As I was driving to work today, I realized how much I appreciate my fairly new, shorter commute. I used to travel over 3 hours both ways to and from work. I was able to reduce that to an hour to and from work and now I am down to 15 minutes! I look back at that time and wonder what I could have done with all of that time. Of course, I came up with a list that I’d like to share to maybe make someone else’s commute more productive.
1. Learn a language– Can anyone say Rosetta Stone?
2. Listen to a book on tape– Preferrable classical literature. This would be a great time to catch up on some of those titles that you skimmed over in high school.
3. Learn new skills– pop in a cd and learn about meditation, sociology, marketing.
4. Inspire yourself– Do you dream of owning your own business? Get some Ted Talks downloaded to your iPod and play them through your radio.
5. Got young kids in the car? – inspire them and play motivational speeches, books on CD, or learn that new language with them.
6. Have tweens or high schooler’s in the car? – turn off everything (including your cellphone) and listen to them. Have some heart-to-hearts and just…listen.
I look back on all of those hours jamming to music or chatting on the phone (using my bluetooth of course) and look at it as time wasted. Who could I be today if I had used that time more productively? How much more secure and close can you and your kiddo be, if you make that time about them? This is a short list but, I would love to hear some other suggestions. Don’t be afraid to share.
I would like to think that I can do all things and that I can be everything to my children as a single parent, but I am a realist. I realize that there may be certain needs that must be met that I may not be able to meet. As a single parent or a just a parent for that matter, it is important to not short change ourselves or our kids trying to be supermom and superdad. Sometimes we must employ the help of others. We must create the village*.
I realized this earlier this week as I waited for my daughter to finish volleyball camp. As I was standing there, I observed other girls from all different backgrounds receiving instruction, lessons, skills, and support. The coach was building a team in front of me. If there was a girl there who wanted to belong to something, she was definitely going to belong to this team. I watched my daughter’s face shift from focused (on what the coach was saying) to joyous when she was able to high-five a team member or score a point. This moment I could not provide her with on my own.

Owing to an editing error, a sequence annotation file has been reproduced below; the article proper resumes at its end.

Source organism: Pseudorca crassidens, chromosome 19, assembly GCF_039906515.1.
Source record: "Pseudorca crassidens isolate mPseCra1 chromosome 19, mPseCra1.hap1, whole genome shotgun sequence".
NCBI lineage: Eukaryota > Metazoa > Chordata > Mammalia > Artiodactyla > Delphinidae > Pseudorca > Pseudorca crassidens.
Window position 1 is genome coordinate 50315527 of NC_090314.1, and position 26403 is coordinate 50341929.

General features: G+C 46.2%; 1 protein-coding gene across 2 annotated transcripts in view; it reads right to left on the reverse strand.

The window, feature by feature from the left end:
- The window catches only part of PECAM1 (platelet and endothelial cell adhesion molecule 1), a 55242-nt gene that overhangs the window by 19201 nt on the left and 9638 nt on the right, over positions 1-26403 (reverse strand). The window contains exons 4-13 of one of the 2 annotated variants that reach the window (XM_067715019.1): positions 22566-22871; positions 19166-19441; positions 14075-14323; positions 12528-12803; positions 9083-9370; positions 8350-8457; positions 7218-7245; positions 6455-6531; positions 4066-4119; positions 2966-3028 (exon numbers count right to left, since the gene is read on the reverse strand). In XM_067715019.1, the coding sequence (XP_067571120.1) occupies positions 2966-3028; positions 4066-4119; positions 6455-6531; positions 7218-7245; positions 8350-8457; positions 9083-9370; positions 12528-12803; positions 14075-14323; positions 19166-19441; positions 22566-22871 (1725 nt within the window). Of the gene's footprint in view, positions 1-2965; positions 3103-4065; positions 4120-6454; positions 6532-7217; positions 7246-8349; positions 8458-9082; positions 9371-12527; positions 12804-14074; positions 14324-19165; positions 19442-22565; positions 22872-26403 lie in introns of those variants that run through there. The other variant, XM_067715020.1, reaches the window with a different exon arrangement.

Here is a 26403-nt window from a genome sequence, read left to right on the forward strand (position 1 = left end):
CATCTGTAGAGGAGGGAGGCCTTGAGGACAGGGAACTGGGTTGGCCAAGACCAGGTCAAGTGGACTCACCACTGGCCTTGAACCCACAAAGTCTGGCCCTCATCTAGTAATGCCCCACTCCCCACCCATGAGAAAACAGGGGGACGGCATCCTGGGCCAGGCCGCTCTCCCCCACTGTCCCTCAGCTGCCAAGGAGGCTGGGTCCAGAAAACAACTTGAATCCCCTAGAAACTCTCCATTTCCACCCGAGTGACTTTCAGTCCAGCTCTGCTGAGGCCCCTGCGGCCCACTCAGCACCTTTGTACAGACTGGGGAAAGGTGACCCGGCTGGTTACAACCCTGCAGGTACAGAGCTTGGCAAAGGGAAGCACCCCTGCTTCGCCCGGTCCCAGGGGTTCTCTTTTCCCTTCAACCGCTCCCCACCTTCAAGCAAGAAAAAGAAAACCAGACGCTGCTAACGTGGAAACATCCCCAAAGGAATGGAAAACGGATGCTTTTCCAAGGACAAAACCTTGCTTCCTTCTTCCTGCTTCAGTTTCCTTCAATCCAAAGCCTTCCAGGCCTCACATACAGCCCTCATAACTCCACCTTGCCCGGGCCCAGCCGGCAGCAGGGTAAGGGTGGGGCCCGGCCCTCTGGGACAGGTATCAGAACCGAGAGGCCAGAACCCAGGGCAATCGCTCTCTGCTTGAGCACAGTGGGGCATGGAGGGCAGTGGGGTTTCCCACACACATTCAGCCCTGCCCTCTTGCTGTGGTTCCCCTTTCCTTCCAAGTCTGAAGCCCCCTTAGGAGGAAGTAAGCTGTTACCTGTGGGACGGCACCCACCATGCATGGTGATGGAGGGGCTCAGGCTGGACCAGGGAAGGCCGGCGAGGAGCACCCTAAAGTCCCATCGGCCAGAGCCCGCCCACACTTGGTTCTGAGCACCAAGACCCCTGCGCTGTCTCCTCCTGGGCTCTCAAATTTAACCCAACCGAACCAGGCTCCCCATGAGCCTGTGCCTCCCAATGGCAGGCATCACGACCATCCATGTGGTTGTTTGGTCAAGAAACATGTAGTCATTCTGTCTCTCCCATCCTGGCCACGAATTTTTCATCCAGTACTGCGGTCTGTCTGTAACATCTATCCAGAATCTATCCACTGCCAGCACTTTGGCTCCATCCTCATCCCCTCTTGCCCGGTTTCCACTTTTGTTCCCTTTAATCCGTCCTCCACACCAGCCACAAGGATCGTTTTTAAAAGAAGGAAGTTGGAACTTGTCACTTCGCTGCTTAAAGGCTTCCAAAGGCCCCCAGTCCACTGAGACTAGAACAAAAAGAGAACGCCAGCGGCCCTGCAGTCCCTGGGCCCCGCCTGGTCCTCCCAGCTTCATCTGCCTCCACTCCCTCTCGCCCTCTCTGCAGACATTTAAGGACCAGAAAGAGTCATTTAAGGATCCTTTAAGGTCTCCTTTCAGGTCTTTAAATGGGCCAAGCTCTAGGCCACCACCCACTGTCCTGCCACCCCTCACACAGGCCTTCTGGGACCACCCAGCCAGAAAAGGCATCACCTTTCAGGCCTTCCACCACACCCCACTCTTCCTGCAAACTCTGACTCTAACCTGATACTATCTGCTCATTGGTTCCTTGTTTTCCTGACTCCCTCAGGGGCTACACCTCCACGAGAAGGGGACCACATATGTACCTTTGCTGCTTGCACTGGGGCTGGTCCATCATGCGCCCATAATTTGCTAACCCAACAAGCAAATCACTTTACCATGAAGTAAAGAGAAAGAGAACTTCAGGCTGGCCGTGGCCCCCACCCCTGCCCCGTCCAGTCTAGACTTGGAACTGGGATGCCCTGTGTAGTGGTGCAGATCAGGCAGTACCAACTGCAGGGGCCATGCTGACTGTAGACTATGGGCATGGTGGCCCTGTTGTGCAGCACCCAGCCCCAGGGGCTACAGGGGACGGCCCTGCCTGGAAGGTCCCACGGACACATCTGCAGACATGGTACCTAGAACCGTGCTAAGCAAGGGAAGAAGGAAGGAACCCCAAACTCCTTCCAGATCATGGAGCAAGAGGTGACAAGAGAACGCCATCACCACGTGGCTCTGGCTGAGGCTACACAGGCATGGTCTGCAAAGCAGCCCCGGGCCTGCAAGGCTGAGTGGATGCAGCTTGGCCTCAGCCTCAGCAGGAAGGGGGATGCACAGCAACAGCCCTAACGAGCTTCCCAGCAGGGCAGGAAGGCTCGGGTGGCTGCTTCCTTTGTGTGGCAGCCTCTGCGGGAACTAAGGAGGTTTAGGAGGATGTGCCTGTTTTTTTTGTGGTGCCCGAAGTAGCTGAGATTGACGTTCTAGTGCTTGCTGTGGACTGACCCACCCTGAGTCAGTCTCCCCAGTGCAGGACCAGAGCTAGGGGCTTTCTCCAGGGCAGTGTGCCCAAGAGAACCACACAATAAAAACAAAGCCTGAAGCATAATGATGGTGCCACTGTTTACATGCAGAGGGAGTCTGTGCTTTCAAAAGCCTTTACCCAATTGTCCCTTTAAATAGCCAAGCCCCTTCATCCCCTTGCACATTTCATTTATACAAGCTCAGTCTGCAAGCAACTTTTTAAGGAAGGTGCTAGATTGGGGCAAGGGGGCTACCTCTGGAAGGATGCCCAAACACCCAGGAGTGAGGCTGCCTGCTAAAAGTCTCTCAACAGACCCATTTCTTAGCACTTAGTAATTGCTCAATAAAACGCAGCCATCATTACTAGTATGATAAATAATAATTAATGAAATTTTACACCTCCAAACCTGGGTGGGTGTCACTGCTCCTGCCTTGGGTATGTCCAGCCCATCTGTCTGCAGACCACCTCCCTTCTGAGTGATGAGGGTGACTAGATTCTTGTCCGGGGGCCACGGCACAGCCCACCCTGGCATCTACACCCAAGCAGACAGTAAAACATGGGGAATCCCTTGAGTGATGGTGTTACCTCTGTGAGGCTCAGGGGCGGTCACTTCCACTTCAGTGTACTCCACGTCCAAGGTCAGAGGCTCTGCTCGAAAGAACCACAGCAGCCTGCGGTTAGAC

There is a huge gap between my children, my daughter is 12 and my son is 21 months. She has pretty much been an only child until he was born. I have constantly been busy working and going to school to provide for her and I have to admit, I missed out on a lot. But, when I was off from work and not in class, I took her to museums, plays at the library, outdoor festivals, etc. I tried my hardest on a mediocre salary. But, there are things that I could not provide. I am not ashamed to say that I utilize my village*. I put her in cotillion because I want her to be refined and conduct herself as a young lady should. I let her participate in any sport that she wanted to, to include gymnastics, tae kwon do, cheerleading, soccer, and volleyball. She needed the team and the discipline and friendships that are included. I let her participate in the play for which she was so awesome, I had to step back and soak it all in. She received applause after applause and it seemed as though everyone in the audience stopped her afterward and told her how wonderful she was. She needed that, they all need that. Of course they receive the accolades from us because we are always there but, it is special when it comes from complete strangers who do not owe you anything.
I encourage you to take advantage of any opportunity to build your village because our kids need that. Don’t go it alone. If you look hard enough, there is always someone there willing to help.
*It takes a village to raise a child. – African Proverb